Dry Kill Logic
The Dead And Dreaming
posted on 5/2005 By:
After releasing an album on Roadrunner, which I guess wasn’t successful enough for DKL to remain on the label, the band releases this full-length on some unknown label. But if you haven’t heard these guys before, don’t be confused; this is no speed metal band! Never hearing their Roadrunner debut, 2001’s The Darker Side of Dreaming, I was pretty skeptical of them knowing the types of bands Roadrunner signs these days. And, I’m sorry to say, I was right.
DKL are everything stereotypical about nu-metal, completely ripping off Korn, sounding like an even worse version of Nothingface or System of a Down. And as much as I hate to say it, I would rather listen to Slipknot or Killswitch Engage than this crap because at least that stuff has some heavy moments to it. DKL’s song structures are completely unoriginal, following the standard light-heavy-light-heavy nu-metal format of songwriting. Vocalist Cliff Rigano even uses that annoying, angst-ridden Jonathan Davis whisper voice, with cheesy lyrics one would expect from a nu-metal band. Even his gruff sounding vocals are an imitation of that dreadlocked fruitcake. We’ve heard it all before. He will sing clean for about 30 seconds over some melodic part, then scream the chorus as the guitars get chunkier, and then get back into singing with that fruity voice of his. His singing voice sounds a lot like the guy from SOAD. Even the band’s heaviest parts suck, with only one guitarist in the band and I believe only one bass drum.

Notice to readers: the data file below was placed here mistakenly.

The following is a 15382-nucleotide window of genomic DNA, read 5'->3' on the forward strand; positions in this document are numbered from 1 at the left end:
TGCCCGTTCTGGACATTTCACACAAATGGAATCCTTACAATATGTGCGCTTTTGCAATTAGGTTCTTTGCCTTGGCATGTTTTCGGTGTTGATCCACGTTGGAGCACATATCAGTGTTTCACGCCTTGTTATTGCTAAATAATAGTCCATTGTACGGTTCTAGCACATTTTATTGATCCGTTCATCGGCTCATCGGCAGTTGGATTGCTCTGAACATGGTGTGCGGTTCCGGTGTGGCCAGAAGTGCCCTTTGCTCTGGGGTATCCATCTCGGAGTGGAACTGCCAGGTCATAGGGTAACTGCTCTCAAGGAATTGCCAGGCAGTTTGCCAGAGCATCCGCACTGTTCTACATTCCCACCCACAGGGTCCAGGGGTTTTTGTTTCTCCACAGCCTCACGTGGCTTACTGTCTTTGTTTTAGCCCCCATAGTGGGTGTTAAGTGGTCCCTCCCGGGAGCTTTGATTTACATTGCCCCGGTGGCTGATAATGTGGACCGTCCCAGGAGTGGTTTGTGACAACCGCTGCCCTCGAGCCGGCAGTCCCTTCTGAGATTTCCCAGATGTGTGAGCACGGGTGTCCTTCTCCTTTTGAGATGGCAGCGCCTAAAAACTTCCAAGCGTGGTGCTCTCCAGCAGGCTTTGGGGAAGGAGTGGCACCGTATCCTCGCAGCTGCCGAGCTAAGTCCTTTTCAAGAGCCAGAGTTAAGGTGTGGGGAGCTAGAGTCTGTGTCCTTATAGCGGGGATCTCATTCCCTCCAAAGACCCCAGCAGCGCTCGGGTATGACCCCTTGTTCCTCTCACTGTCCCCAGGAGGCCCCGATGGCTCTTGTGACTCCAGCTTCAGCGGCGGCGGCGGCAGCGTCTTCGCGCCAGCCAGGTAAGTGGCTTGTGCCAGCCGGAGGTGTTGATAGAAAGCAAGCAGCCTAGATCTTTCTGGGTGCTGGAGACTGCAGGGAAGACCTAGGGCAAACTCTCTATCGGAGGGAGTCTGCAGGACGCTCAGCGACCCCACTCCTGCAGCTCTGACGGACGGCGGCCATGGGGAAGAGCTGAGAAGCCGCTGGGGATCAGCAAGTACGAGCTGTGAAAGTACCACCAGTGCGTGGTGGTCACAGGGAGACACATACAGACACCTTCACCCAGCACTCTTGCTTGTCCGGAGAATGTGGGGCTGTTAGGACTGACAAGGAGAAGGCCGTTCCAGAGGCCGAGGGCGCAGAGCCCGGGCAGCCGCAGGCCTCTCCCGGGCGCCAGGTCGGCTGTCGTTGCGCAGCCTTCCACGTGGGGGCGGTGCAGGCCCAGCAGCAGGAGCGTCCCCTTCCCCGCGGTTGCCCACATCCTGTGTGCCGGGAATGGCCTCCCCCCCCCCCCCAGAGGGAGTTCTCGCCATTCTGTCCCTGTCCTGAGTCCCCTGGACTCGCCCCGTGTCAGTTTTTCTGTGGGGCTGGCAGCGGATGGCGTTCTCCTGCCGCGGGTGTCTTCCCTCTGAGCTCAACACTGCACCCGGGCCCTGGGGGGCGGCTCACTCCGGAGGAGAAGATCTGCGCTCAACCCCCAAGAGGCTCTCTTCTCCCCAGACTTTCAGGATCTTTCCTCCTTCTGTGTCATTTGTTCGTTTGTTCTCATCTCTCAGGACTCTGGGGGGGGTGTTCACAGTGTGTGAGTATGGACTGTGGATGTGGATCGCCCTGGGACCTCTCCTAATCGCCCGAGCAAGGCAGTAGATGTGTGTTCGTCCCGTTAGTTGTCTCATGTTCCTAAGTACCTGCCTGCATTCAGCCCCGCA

The Dead and Dreaming is co-produced by Rob Caggiano of Anthrax fame, who plays guest guitar on a couple of tracks as well. On a positive note, they are decent musicians and guitarist Jason Bozzi is capable of pulling off some insane and pretty creative solos like at the very end of “200 Years” or in “Buckles”, which unfortunately has one of the most annoying choruses I have ever heard. Soloing like that would sound incredible over some insanely fast death metal, but it almost contrasts DKL’s more melodic and commercial sound.
And commercial is exactly what these guys are trying to be, so as far as I’m concerned the mainstream can have them ‘cause the underground doesn’t want them. There is just far too much bad outweighing the good with these guys, but who knows, if you’re someone who actually likes nu-metal then perhaps you’ll like DKL.
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